Of dogs involved, there were 14 different breeds or identified breed mixes.  The included the following:

Pit Bull type dogs
German Shepherd
Golden Retriever
Labrador Retriever
Rhodesian Ridgeback
Alapaha Blueblood Bulldog
American Bulldog
Presa Canario
Hound mix
Cane Corso

There were sevveral dogs that were unidentified: in one case the injuries were caused by a mixed pack of loose, feral dogs.  In one case, still under investigation, the dog is unidentified so far.

The dogs involved have been identified as from a scattering of backgrounds.  Eighteen dogs were described as family dogs.  Six dogs belonged to neighbors.  In one case the dogs were a pack of feral dogs, and in one case the dog is still undetermined (although the primary current suspect is a neighbor's dog).  One dog was known to be an unowned stray, and one dog was a resident dog-living on the property, tossed food from time to time, but not integrated into the family.  In three cases, shocking as it is, the dog(s) involved were dogs taken in by Rescuers.  In the one case I am directly familiar with the Rescuer knew about the prior aggressive behavior of the dog and appears to have let their heart override their head, taking on a dog that was too much for them.  The other cases seem to also be well intentioned people who got in over their skill level, which is why I am very wary when I hear about folks that are trying to "rescue" dogs that have previously shown clear human focused aggression.  I have worked with my share, but there are dogs that even I won't take.

So what does this tell us?

First off, it's KIDS, KIDS, KIDS!  Infants particulary.  As I have stressed in the past, too many of these are tragic but preventable accidents.  Little children should NOT be left unsupervised with a dog, PERIOD.  And that includes small dogs-the most recent fatality in the UK was an eight day old infant killed by a Jack Russell Terrier.  We have had our own cases of small dogs killing infants, cases that also include Jack Russells, Dachshunds, Beagles, and a Pomeranian.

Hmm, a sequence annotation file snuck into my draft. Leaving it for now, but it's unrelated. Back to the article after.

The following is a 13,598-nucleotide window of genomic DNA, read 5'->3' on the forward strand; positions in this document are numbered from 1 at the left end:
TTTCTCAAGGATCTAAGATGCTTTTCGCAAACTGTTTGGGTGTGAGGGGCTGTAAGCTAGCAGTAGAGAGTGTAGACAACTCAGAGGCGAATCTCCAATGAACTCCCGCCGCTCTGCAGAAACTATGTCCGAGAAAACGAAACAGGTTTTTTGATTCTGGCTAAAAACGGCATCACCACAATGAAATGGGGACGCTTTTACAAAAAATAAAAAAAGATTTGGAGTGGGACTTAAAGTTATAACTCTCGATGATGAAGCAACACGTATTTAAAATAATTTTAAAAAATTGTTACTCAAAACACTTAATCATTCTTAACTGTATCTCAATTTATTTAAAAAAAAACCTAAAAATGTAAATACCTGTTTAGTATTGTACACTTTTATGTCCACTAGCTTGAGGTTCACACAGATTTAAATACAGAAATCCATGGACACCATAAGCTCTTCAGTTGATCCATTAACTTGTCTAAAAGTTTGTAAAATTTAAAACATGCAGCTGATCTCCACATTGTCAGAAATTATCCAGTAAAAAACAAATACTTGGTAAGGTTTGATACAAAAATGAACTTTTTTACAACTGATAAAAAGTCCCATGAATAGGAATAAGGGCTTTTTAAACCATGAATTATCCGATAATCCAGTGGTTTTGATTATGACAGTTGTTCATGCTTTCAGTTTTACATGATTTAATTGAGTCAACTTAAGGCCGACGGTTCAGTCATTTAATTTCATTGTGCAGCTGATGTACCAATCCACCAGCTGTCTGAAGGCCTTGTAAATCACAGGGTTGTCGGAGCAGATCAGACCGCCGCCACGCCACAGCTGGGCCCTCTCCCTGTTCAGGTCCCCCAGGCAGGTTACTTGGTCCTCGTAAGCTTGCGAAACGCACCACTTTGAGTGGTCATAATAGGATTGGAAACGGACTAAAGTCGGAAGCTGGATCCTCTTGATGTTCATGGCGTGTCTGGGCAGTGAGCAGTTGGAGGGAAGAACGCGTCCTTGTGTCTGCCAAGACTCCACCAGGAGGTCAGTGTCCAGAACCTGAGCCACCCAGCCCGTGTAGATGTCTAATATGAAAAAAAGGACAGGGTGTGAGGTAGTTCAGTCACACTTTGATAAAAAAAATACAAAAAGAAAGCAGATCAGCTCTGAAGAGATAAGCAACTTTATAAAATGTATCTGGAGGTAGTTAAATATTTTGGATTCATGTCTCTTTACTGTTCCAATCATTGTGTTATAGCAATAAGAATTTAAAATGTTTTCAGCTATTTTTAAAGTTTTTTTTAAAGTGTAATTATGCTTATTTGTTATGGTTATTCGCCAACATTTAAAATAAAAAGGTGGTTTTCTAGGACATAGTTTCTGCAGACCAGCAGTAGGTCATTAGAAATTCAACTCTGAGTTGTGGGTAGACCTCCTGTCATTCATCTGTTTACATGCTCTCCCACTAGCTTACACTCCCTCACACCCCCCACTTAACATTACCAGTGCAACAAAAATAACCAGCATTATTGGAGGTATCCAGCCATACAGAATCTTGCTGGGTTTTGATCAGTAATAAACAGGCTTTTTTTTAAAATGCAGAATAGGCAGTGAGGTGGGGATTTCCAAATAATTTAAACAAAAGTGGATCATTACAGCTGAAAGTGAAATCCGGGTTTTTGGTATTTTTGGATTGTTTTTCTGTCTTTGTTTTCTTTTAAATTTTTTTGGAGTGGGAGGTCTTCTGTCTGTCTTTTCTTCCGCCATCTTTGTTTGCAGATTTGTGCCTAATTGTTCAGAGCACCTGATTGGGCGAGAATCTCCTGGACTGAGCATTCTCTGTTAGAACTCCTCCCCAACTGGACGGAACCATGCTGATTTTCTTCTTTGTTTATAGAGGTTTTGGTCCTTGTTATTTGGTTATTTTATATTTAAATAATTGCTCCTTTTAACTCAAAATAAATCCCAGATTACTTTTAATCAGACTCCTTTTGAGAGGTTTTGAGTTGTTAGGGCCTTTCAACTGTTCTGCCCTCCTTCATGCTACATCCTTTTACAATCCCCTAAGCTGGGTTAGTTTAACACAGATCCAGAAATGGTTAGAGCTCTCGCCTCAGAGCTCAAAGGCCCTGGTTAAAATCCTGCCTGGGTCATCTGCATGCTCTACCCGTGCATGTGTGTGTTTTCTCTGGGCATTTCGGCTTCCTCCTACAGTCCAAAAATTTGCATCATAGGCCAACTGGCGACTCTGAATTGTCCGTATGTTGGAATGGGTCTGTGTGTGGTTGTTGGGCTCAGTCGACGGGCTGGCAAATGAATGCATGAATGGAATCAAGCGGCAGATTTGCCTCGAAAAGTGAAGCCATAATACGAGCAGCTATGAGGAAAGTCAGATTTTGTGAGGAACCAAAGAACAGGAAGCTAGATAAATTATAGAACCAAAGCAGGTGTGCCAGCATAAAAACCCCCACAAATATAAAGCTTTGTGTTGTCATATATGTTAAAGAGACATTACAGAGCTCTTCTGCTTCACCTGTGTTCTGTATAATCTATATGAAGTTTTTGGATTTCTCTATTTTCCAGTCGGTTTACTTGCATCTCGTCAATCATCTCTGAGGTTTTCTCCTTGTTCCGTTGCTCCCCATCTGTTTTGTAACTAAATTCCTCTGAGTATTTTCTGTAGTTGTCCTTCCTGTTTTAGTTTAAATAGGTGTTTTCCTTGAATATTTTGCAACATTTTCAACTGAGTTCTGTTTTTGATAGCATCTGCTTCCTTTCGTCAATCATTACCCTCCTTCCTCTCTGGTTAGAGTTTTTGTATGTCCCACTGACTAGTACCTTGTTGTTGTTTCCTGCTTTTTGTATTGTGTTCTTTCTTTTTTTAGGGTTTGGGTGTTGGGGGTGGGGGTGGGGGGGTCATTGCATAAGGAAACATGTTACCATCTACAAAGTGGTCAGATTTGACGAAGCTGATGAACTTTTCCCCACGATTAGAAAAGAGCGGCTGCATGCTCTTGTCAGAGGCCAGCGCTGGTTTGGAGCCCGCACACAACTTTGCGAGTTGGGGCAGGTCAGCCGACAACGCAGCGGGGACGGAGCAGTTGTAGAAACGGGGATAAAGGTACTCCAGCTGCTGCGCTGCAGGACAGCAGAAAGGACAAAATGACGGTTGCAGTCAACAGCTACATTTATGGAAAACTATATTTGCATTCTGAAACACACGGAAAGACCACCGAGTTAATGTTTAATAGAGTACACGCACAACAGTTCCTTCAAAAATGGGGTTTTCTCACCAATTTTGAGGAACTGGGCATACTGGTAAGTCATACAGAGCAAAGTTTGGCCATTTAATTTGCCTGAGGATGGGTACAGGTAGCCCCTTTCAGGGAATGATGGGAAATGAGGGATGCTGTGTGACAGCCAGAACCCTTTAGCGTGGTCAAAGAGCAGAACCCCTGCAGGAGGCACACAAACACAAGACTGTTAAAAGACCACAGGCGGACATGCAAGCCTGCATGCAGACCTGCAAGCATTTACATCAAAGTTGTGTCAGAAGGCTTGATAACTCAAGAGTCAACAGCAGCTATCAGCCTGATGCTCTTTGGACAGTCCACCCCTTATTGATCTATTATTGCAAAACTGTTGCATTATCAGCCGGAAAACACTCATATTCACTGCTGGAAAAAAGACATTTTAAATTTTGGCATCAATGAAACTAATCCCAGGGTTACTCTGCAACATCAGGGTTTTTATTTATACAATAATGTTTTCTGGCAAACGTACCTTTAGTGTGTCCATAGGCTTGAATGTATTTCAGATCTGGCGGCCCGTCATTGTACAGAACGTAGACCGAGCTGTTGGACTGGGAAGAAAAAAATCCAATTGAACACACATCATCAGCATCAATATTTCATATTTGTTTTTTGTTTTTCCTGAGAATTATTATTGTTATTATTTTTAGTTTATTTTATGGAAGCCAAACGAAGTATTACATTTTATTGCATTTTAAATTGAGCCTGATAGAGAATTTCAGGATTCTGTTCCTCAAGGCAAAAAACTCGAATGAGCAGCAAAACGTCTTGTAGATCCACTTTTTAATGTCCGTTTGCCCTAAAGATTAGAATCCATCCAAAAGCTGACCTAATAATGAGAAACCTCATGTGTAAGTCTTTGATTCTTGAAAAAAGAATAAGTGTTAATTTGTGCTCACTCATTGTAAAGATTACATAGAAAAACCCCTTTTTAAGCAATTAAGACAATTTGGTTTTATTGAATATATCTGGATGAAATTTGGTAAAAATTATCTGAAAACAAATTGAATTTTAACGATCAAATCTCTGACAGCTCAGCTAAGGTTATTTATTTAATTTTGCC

Next, no surprise, is older folks.  Not to be mean here, as I am approaching the potential risk group myself-slowly-but those around 60 and over have a tough time weathering a serious injury, dog related or not.  Older folks are too often health compromised by any number of first-world problems here in the US, problems like heart issues, physical disabilities, increased vulnerability to injury and, due to longer lives, a larger likelihood of being physically unable to fight off a determined animal.

Who owns the dogs?  Usually, according to the numbers, the family of the person killed.  Next up is a close neighbor.  That relates directly to the number of children killed, since the family dog or the neighbor's dog are the two most likely dogs a child will encounter, especially an infant.  Dogs belonging to grandparents or other family not living with the child full time are the most likely of the family dogs to have a negative encounter, whether a full fatality or a simple dog bite.  This usually indicates a lack of frequent social contact between the dog and the particular child, coupled with a relaxation of supervision because the dog is seen as part of the family.

The stray factor?  Only one case involved known strays, the case of the roaming pack of feral dogs.  These attacks are really rare, so if you are not bitten by your own dog or your neighbor's dog you arre pretty much in the clear.  The idea of free-roaming killer strays is just not supported by the data.

The takeaway from this recap?


2) Your family dog is the most likely threat-and a threat you can do something about.  If your family pet shows aggressive behavior, especially if children are around, seek professional help.  Solve the problem before it solves your childcare issues.

3) There IS NO PARTICULAR KILLER DOG.  Any dog that has teeth can be a problem.  The issue is behavior, not breed.

4) With 31 deaths out of a US population of 300 million, dogs arre still safer than cars, boats, baloons and bathtubs.  Don't freak out.

And Rescuers, remember: Rescue and Rehabilitation is not a contest, or a proving ground for "bravery".  Don't let your heart override your skills.  There are too many dogs to save to take a risk on a dog that is a clear danger you are unprepared for.  Scars are not medals.  Caution is not a sign of weakness.